In an era where profitability still reigns over environmental responsibility, one visionary strikes a groundbreaking balance as it transforms carbon dioxide into commercially viable products.
"Simply put, we help emitters such as power plants neutralise their carbon waste. We turn their carbon dioxide into soda chemicals, which in turn are used by various other industries," says Christian Theiste, managing director at carbon capture and usage specialist EnPro. "It is a win-win on all sides - all the way to the end-user, whose carbon footprint is also reduced with the consumption of our 'green' products."
The soda chemicals - mainly sodium carbonate, sodium bicarbonate, calcium chloride, sodium sulphate and sodium hydroxide - are widely used in manufacturing soap, glass, paper and pharmaceuticals, oil drilling and other applications. With a pending patent on a simple yet efficient combination of carbon dioxide, seawater and reverse osmosis/ion exchange process, EnPro's low-energy, chlorine- and ammonia-free technology yields about two tonnes of soda chemicals for every tonne of carbon dioxide.
"A productive, profitable approach to an environmental cause - that is the key to a sustainable solution," Theiste says.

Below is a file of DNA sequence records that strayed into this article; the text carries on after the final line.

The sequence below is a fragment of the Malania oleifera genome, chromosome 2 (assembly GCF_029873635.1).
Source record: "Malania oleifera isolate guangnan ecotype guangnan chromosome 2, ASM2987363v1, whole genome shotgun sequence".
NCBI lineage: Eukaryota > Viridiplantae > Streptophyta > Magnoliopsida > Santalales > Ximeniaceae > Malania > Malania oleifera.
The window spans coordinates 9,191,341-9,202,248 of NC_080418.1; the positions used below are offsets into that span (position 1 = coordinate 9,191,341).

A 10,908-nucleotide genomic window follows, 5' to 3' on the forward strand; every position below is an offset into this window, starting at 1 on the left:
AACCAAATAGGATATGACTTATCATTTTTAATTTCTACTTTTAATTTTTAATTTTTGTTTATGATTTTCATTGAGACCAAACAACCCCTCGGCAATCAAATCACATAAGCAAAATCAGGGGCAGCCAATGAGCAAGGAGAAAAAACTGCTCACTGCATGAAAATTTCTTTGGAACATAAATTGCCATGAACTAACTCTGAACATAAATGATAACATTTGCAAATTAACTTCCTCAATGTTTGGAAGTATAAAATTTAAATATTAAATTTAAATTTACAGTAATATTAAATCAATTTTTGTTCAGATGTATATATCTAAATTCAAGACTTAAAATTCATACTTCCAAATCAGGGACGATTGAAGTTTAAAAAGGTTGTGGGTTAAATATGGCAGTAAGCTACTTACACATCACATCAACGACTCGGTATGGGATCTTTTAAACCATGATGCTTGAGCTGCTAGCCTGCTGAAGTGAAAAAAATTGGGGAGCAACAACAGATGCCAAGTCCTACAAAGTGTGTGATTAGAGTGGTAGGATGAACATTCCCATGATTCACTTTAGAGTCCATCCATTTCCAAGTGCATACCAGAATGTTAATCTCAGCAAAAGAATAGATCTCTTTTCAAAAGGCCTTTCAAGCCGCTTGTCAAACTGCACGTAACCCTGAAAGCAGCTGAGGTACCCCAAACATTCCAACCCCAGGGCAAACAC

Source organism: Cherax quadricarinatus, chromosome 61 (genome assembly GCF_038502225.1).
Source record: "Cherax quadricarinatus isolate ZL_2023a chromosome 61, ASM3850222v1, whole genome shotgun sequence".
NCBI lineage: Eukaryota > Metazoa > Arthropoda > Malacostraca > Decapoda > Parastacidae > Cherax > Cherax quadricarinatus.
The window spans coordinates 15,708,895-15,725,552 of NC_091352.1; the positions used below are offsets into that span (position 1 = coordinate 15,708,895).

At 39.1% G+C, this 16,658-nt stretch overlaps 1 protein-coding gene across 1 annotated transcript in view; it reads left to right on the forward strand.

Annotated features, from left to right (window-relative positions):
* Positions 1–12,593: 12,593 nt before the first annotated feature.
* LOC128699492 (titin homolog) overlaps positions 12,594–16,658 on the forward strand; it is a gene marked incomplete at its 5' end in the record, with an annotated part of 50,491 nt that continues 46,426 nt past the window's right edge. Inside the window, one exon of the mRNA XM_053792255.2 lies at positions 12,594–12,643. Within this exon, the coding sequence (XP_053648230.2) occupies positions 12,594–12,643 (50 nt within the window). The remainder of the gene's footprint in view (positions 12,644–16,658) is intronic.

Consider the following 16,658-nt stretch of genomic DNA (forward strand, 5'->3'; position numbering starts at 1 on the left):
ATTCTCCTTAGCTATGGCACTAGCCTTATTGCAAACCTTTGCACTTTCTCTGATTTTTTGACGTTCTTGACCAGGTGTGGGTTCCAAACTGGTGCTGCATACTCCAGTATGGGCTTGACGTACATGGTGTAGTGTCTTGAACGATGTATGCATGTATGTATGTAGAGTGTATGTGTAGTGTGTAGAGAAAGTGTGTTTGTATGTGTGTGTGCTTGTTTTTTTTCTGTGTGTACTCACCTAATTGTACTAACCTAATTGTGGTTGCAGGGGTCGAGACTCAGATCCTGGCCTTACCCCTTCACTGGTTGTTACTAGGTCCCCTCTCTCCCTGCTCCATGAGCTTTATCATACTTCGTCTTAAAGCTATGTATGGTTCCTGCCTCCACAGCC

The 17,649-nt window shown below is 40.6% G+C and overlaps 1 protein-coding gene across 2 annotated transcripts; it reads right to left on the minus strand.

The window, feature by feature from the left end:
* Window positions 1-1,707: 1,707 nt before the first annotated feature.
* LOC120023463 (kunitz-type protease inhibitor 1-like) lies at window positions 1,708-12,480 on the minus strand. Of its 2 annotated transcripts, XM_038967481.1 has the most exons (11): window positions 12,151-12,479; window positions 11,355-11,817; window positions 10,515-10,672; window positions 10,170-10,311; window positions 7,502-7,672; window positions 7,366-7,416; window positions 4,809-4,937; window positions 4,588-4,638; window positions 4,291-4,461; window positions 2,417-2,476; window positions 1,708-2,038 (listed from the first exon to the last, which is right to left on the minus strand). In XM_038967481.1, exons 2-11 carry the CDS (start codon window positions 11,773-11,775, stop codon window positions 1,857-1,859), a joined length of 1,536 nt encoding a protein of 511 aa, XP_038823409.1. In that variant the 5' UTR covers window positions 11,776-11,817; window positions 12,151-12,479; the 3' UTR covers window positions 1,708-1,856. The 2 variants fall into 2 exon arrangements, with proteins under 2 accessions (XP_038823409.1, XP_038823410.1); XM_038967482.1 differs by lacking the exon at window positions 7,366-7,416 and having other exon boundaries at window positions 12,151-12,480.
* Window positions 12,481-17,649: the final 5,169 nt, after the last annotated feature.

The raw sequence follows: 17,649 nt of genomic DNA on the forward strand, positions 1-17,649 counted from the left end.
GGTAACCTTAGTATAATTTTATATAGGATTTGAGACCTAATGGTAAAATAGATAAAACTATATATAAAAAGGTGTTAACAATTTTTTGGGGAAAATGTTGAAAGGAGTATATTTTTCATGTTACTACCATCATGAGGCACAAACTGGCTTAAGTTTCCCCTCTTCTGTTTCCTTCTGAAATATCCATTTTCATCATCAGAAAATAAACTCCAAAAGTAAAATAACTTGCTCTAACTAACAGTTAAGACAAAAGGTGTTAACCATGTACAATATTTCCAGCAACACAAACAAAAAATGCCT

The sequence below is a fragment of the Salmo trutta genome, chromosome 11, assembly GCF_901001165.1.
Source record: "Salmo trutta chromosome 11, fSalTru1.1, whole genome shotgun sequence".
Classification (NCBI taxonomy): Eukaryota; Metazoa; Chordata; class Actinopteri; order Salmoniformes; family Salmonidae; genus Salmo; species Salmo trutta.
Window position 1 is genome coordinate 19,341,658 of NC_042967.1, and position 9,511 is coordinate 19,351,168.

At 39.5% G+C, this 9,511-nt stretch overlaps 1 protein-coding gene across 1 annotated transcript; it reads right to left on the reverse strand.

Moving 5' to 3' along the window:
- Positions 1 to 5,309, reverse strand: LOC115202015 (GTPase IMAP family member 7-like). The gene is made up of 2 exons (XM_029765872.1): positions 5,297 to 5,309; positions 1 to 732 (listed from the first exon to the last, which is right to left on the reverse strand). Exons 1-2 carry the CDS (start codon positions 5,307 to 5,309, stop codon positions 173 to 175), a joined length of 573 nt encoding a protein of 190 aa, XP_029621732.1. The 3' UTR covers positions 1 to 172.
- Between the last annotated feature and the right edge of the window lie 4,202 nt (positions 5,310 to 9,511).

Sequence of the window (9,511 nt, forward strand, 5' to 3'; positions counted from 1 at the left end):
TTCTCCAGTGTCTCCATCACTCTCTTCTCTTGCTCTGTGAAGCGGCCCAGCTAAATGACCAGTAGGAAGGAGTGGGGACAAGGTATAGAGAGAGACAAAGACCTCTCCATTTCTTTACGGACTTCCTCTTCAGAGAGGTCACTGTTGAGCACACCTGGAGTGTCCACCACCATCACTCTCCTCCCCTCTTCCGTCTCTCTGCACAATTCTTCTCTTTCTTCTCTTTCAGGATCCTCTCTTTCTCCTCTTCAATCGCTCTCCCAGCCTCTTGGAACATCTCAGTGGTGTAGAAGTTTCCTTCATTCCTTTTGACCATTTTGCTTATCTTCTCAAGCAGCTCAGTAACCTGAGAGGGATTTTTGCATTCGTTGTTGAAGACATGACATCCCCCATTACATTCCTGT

EnPro is slated to demonstrate the effectiveness of such an approach at the launch of its industrial pilot plant next year at the Kollsnes gas processing area. Developed with Norwegian energy company BKK, the full-scale industrial pilot plant is projected to produce more than 45,000 tonnes of sodium carbonate and 110,000 tonnes of calcium chloride per year.
With the global consumption of sodium carbonate estimated to rise 5 per cent annually, EnPro aims to replicate its plant in key destinations including South America, the Mediterranean region, Africa and Southeast Asia.
"We target having at least one plant in Southeast Asia within five years," Theiste says. "EnPro looks forward to rising to the carbon dioxide reduction challenge together with local governments, industry partners and investors."